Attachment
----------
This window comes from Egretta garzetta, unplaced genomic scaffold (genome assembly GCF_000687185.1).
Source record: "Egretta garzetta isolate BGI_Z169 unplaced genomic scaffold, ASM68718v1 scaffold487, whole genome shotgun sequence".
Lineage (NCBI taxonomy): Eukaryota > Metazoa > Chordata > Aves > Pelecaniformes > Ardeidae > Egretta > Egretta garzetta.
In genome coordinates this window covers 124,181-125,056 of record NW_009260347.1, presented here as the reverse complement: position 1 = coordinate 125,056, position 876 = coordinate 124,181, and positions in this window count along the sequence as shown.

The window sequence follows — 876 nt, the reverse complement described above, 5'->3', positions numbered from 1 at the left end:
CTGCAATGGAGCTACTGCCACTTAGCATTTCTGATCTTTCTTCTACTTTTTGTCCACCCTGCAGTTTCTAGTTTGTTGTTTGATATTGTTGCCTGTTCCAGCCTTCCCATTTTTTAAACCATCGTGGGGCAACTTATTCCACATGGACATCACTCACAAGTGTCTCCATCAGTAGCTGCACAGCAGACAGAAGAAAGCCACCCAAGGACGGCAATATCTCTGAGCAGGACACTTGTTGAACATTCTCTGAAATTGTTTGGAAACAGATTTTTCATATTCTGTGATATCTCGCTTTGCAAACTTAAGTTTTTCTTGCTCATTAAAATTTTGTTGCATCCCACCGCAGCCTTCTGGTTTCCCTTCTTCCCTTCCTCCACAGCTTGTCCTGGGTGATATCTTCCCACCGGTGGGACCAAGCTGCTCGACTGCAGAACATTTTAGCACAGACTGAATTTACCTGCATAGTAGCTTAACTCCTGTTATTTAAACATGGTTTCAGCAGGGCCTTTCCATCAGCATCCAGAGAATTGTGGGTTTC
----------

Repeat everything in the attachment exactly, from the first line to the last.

This window comes from Egretta garzetta, unplaced genomic scaffold (genome assembly GCF_000687185.1).
Source record: "Egretta garzetta isolate BGI_Z169 unplaced genomic scaffold, ASM68718v1 scaffold487, whole genome shotgun sequence".
Lineage (NCBI taxonomy): Eukaryota > Metazoa > Chordata > Aves > Pelecaniformes > Ardeidae > Egretta > Egretta garzetta.
In genome coordinates this window covers 124,181-125,056 of record NW_009260347.1, presented here as the reverse complement: position 1 = coordinate 125,056, position 876 = coordinate 124,181, and positions in this window count along the sequence as shown.

The window sequence follows — 876 nt, the reverse complement described above, 5'->3', positions numbered from 1 at the left end:
CTGCAATGGAGCTACTGCCACTTAGCATTTCTGATCTTTCTTCTACTTTTTGTCCACCCTGCAGTTTCTAGTTTGTTGTTTGATATTGTTGCCTGTTCCAGCCTTCCCATTTTTTAAACCATCGTGGGGCAACTTATTCCACATGGACATCACTCACAAGTGTCTCCATCAGTAGCTGCACAGCAGACAGAAGAAAGCCACCCAAGGACGGCAATATCTCTGAGCAGGACACTTGTTGAACATTCTCTGAAATTGTTTGGAAACAGATTTTTCATATTCTGTGATATCTCGCTTTGCAAACTTAAGTTTTTCTTGCTCATTAAAATTTTGTTGCATCCCACCGCAGCCTTCTGGTTTCCCTTCTTCCCTTCCTCCACAGCTTGTCCTGGGTGATATCTTCCCACCGGTGGGACCAAGCTGCTCGACTGCAGAACATTTTAGCACAGACTGAATTTACCTGCATAGTAGCTTAACTCCTGTTATTTAAACATGGTTTCAGCAGGGCCTTTCCATCAGCATCCAGAGAATTGTGGGTTTC